• In the public sector, executives understand that low productivity in the past was linked to poor accountability – as the Reform group commented, some staff “were accountable only to themselves, explaining their lukewarm commitment to performance and value for money”. So in services such as health and education, where choice and competition now apply, public sector procurement guys, like other colleagues, are becoming accountable to service users in charge of their own funds.

Productivity improvement in the past always meant cutting down on labour. But that approach may longer hold true. It could be that as technology displaces workers from some activities, like procurement transaction processing, it creates new employment in other areas – for example roles that benefit from sharp, commercially-minded people who intuitively understand outcomes and capturing value. Think product or service design, digital transformation and customer relationship management.

Satya Nadella talks about some new jobs as being “with the machine” and others as “people on people”, and says Microsoft is making big efforts to use networked data (from services it provides such as LinkedIn) to identify what skills should we train people on “so that they can be more prepared for the jobs of the future”.

The whole area of improving skills and training is now being genuinely embraced (organisations like Advanced, a Berkshire-based software company, are looking to “ignite the passion for existing employees”, as well as attract local talent with high potential to take up new positions) meaning:

  • More investment in existing employees – those who want to be, and can be, equipped with new or upgraded skills.
  • Encouragement of individuals (existing staff and new starters) to keep learning over a long period of time, so acquiring a much greater range of skills.
  • A focus not just on key technical / operational skills, but also those “softer” ones needed for the new jobs (things computers aren’t good at): abstract reasoning, problem-solving, creative and interpersonal skills.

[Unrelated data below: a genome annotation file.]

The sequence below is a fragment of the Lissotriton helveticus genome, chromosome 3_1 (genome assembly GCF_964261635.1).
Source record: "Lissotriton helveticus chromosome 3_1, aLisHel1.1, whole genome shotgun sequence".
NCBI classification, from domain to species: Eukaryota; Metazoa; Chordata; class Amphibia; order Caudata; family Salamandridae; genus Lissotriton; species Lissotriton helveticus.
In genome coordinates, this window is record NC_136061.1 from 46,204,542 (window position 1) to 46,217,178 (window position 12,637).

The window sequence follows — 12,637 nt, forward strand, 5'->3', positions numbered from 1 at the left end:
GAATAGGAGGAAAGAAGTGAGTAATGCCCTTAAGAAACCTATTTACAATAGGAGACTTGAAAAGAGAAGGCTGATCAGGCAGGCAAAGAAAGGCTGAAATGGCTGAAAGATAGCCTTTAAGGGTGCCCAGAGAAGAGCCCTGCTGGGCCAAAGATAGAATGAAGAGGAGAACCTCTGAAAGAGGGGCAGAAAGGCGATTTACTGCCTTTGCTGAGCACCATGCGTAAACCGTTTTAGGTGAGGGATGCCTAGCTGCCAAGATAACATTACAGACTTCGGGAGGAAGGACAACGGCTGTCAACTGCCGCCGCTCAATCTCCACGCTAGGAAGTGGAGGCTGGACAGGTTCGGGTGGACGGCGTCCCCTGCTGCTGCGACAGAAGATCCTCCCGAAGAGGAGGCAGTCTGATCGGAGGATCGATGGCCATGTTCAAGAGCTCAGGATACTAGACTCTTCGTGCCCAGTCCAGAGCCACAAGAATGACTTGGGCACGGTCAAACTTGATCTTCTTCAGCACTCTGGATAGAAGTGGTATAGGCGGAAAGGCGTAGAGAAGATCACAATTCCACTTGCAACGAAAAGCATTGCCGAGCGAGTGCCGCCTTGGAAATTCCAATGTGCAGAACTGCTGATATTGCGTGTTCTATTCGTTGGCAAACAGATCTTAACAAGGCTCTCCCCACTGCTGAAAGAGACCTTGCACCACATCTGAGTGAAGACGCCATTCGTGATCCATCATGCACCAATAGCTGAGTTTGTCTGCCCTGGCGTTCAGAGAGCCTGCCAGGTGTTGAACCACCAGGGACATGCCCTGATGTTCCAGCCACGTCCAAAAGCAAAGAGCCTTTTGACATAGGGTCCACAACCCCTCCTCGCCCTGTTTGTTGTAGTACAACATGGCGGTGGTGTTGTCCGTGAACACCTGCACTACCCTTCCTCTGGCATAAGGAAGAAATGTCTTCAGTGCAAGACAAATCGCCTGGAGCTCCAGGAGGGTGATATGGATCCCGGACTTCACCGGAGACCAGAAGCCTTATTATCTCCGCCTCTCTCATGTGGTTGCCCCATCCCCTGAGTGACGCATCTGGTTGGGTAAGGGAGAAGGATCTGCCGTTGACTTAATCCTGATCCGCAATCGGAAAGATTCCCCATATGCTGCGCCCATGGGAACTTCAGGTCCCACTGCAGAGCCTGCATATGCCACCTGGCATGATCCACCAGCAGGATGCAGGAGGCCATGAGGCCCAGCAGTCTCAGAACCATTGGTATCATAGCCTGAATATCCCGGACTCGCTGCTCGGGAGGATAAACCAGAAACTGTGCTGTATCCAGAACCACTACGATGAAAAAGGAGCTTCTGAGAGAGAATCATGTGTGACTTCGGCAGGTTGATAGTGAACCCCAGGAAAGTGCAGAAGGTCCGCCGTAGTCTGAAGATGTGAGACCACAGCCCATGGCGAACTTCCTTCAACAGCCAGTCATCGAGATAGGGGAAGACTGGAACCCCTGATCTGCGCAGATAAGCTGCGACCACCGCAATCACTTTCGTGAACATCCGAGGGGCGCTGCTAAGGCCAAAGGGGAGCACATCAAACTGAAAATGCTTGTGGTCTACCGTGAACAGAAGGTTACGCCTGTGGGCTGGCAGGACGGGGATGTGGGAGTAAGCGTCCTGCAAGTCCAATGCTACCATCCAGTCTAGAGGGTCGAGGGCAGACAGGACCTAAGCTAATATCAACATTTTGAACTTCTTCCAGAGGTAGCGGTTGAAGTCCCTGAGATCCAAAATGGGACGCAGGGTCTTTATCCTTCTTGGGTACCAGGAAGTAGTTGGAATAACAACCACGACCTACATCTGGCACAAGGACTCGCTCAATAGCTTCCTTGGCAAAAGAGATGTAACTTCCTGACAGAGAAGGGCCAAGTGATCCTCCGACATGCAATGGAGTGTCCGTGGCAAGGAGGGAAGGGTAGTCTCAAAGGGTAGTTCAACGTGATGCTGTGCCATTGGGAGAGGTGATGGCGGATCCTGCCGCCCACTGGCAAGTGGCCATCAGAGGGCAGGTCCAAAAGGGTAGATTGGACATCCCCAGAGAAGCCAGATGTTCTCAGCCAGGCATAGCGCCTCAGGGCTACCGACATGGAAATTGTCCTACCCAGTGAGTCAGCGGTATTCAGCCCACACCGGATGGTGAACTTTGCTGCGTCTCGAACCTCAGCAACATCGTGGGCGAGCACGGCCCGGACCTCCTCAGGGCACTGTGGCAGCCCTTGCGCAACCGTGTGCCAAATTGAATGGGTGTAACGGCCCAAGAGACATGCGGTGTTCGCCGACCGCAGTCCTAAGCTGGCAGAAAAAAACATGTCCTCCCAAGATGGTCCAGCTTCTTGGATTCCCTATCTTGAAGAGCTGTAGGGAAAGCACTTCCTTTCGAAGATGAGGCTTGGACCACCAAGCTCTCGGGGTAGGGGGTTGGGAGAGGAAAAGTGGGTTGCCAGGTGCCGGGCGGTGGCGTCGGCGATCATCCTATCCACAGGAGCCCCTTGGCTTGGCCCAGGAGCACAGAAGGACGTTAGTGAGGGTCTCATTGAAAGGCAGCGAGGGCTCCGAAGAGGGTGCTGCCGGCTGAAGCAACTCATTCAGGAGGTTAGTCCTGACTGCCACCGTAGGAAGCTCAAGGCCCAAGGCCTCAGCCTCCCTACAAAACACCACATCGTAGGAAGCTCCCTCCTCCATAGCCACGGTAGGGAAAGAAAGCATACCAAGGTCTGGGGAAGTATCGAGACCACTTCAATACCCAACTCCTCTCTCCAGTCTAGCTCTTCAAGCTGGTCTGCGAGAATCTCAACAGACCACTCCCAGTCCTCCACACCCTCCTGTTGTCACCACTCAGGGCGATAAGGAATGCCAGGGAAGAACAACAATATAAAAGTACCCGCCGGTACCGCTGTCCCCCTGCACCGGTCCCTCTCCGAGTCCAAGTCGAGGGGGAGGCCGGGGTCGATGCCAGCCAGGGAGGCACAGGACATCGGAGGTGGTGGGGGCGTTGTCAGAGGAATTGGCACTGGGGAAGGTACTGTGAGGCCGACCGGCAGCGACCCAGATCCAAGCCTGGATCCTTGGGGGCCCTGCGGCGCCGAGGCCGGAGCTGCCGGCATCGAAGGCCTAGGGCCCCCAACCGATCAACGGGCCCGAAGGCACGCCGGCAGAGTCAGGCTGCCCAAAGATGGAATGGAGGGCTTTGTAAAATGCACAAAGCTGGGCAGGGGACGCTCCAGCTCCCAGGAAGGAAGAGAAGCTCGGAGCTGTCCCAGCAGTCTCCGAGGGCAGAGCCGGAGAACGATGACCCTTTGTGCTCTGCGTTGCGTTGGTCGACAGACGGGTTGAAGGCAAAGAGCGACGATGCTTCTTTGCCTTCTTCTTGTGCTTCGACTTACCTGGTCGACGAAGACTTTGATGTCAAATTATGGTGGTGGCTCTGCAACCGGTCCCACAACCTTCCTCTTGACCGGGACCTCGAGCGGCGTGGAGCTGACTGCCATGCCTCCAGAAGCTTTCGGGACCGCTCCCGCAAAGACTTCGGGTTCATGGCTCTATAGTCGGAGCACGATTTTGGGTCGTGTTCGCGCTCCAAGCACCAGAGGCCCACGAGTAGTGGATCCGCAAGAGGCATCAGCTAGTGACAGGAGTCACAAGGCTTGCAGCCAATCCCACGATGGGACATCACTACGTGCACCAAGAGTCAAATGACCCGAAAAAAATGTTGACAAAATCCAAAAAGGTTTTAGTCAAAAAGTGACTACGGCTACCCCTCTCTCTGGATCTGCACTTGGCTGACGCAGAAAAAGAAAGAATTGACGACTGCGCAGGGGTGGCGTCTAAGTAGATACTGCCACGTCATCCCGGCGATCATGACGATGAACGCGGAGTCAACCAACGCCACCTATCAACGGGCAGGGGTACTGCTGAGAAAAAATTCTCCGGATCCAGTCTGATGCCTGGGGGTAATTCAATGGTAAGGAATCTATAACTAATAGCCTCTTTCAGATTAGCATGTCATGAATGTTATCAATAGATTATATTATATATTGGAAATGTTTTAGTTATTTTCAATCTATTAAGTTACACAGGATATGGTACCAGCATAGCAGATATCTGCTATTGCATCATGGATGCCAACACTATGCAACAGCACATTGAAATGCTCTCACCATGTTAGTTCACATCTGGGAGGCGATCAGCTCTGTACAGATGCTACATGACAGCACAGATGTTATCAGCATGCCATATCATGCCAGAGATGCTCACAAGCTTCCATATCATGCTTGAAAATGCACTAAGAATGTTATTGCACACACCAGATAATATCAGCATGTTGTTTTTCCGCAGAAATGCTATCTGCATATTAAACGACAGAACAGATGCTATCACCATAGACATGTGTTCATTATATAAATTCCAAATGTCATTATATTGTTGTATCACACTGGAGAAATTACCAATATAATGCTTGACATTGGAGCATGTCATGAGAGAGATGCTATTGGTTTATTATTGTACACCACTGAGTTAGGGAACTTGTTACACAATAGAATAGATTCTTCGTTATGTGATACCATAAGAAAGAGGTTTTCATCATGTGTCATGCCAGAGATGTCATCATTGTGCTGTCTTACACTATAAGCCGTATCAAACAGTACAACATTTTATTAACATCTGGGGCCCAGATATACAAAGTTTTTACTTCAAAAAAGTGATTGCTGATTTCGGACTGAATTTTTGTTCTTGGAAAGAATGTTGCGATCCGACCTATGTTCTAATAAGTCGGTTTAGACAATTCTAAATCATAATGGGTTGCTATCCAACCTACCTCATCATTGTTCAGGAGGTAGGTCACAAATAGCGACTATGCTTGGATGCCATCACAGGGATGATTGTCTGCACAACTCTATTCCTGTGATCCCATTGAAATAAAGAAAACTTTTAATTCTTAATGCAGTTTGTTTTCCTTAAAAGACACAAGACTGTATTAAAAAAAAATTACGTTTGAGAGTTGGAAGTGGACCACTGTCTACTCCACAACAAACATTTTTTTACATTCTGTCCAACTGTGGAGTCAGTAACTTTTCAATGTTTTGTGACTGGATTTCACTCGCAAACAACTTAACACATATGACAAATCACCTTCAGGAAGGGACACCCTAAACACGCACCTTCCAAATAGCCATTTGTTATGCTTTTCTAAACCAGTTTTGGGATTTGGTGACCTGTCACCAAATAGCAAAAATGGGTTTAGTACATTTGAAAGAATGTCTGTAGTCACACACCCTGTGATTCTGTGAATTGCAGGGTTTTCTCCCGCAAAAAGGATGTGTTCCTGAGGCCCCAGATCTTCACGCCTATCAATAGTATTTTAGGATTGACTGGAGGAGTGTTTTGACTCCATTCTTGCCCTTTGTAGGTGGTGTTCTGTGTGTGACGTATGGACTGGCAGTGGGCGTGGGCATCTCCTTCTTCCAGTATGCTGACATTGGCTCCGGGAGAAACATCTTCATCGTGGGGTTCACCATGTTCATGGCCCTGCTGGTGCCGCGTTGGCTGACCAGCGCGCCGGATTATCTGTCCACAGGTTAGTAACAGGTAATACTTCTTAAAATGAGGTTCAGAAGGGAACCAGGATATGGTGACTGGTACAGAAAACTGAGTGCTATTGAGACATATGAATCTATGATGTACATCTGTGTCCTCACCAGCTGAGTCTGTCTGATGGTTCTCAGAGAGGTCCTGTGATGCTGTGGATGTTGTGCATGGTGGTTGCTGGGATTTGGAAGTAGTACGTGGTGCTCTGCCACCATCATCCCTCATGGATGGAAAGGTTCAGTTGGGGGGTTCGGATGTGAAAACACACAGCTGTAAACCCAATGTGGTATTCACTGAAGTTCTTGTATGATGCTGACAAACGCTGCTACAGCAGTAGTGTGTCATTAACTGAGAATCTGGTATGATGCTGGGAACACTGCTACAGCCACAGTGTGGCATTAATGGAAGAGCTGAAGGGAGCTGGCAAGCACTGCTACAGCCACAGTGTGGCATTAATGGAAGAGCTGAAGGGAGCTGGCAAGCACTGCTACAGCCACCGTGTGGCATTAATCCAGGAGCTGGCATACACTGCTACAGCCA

How will solving the productivity puzzle be proven (measured)? Procurement teams have traditionally had their particular productivity measured by a number of variables, such as admin costs, salaries, IT, facilities (inputs) and unit cost savings, project delivery, improved inventory flow (outputs).

These variables will carry on being used, but also be supplemented by new ones that reflect the shift to different ways of working – for example the number of bespoke algorithms deployed (inputs) and increased revenues, customer satisfaction, service quality (outputs).

Procurement, as a service function (big offices, bits of old IT, costly employees), is likely to be subject to productivity improvements confirmed by the numbers only after a time lag. Two academics, Erik Brynjolfsson and Andrew McAfee, proposed the theory in 2014 – there’s a lag between the development of new technologies and the time when benefits start showing up in statistics. Plenty of what The Economist calls “techno-optimists” now say the same. The stage is set for a “truly transformational phase that is only just beginning”.

So have patience. After a time lag we should see the numbers come right. The Office for National Statistics reported recently that even though overall UK labour productivity was down again for the second quarter of 2017 (by 0.1%, compared to the previous quarter), the all important services sector, which includes procurement, was up by 0.2%. A good story within a story. To be sure, one swallow certainly doesn’t make a summer. But……


Image Courtesy of Shuhtterstock